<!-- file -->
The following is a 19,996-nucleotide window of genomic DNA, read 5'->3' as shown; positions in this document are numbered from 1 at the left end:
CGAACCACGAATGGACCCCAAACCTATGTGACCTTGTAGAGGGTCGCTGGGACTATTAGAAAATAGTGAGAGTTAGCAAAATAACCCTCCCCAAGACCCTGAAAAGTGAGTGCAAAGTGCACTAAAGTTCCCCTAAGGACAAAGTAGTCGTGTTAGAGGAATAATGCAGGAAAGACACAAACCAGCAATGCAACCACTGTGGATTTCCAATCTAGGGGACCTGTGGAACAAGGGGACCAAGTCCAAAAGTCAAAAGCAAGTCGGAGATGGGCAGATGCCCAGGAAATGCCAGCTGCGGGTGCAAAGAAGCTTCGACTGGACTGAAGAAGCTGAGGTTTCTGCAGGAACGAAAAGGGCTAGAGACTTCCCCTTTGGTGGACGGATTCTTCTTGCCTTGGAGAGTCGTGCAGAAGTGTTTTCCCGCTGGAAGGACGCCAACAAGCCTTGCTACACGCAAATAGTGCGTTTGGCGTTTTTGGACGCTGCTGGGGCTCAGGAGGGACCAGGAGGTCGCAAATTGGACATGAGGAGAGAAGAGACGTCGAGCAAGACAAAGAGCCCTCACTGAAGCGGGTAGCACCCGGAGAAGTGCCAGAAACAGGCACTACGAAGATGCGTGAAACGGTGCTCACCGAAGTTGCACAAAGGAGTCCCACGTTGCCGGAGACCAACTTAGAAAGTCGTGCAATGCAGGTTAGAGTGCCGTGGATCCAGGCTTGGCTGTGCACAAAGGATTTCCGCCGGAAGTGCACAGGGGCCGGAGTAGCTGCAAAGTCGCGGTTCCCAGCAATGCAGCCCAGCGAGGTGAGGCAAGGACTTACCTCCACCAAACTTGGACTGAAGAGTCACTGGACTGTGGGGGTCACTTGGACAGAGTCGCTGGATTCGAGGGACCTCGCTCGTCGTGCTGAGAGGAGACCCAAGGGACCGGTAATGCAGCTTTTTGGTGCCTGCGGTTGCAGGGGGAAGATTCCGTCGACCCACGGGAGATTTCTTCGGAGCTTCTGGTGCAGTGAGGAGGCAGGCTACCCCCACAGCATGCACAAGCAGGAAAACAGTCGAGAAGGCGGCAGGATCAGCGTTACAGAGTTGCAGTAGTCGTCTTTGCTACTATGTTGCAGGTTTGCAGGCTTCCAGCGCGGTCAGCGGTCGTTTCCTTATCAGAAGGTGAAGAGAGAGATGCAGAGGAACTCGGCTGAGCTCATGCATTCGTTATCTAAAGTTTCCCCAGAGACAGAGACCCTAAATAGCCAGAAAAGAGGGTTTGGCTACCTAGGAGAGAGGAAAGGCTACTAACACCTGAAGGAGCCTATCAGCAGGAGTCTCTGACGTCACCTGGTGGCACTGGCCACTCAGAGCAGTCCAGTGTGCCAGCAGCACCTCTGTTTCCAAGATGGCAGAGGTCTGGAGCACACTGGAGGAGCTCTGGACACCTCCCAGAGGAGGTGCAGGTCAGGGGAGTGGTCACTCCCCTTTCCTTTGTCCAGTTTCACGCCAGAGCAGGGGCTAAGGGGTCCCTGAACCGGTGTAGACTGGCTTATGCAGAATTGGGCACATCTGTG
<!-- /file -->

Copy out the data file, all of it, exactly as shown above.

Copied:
The following is a 19,996-nucleotide window of genomic DNA, read 5'->3' as shown; positions in this document are numbered from 1 at the left end:
CGAACCACGAATGGACCCCAAACCTATGTGACCTTGTAGAGGGTCGCTGGGACTATTAGAAAATAGTGAGAGTTAGCAAAATAACCCTCCCCAAGACCCTGAAAAGTGAGTGCAAAGTGCACTAAAGTTCCCCTAAGGACAAAGTAGTCGTGTTAGAGGAATAATGCAGGAAAGACACAAACCAGCAATGCAACCACTGTGGATTTCCAATCTAGGGGACCTGTGGAACAAGGGGACCAAGTCCAAAAGTCAAAAGCAAGTCGGAGATGGGCAGATGCCCAGGAAATGCCAGCTGCGGGTGCAAAGAAGCTTCGACTGGACTGAAGAAGCTGAGGTTTCTGCAGGAACGAAAAGGGCTAGAGACTTCCCCTTTGGTGGACGGATTCTTCTTGCCTTGGAGAGTCGTGCAGAAGTGTTTTCCCGCTGGAAGGACGCCAACAAGCCTTGCTACACGCAAATAGTGCGTTTGGCGTTTTTGGACGCTGCTGGGGCTCAGGAGGGACCAGGAGGTCGCAAATTGGACATGAGGAGAGAAGAGACGTCGAGCAAGACAAAGAGCCCTCACTGAAGCGGGTAGCACCCGGAGAAGTGCCAGAAACAGGCACTACGAAGATGCGTGAAACGGTGCTCACCGAAGTTGCACAAAGGAGTCCCACGTTGCCGGAGACCAACTTAGAAAGTCGTGCAATGCAGGTTAGAGTGCCGTGGATCCAGGCTTGGCTGTGCACAAAGGATTTCCGCCGGAAGTGCACAGGGGCCGGAGTAGCTGCAAAGTCGCGGTTCCCAGCAATGCAGCCCAGCGAGGTGAGGCAAGGACTTACCTCCACCAAACTTGGACTGAAGAGTCACTGGACTGTGGGGGTCACTTGGACAGAGTCGCTGGATTCGAGGGACCTCGCTCGTCGTGCTGAGAGGAGACCCAAGGGACCGGTAATGCAGCTTTTTGGTGCCTGCGGTTGCAGGGGGAAGATTCCGTCGACCCACGGGAGATTTCTTCGGAGCTTCTGGTGCAGTGAGGAGGCAGGCTACCCCCACAGCATGCACAAGCAGGAAAACAGTCGAGAAGGCGGCAGGATCAGCGTTACAGAGTTGCAGTAGTCGTCTTTGCTACTATGTTGCAGGTTTGCAGGCTTCCAGCGCGGTCAGCGGTCGTTTCCTTATCAGAAGGTGAAGAGAGAGATGCAGAGGAACTCGGCTGAGCTCATGCATTCGTTATCTAAAGTTTCCCCAGAGACAGAGACCCTAAATAGCCAGAAAAGAGGGTTTGGCTACCTAGGAGAGAGGAAAGGCTACTAACACCTGAAGGAGCCTATCAGCAGGAGTCTCTGACGTCACCTGGTGGCACTGGCCACTCAGAGCAGTCCAGTGTGCCAGCAGCACCTCTGTTTCCAAGATGGCAGAGGTCTGGAGCACACTGGAGGAGCTCTGGACACCTCCCAGAGGAGGTGCAGGTCAGGGGAGTGGTCACTCCCCTTTCCTTTGTCCAGTTTCACGCCAGAGCAGGGGCTAAGGGGTCCCTGAACCGGTGTAGACTGGCTTATGCAGAATTGGGCACATCTGTG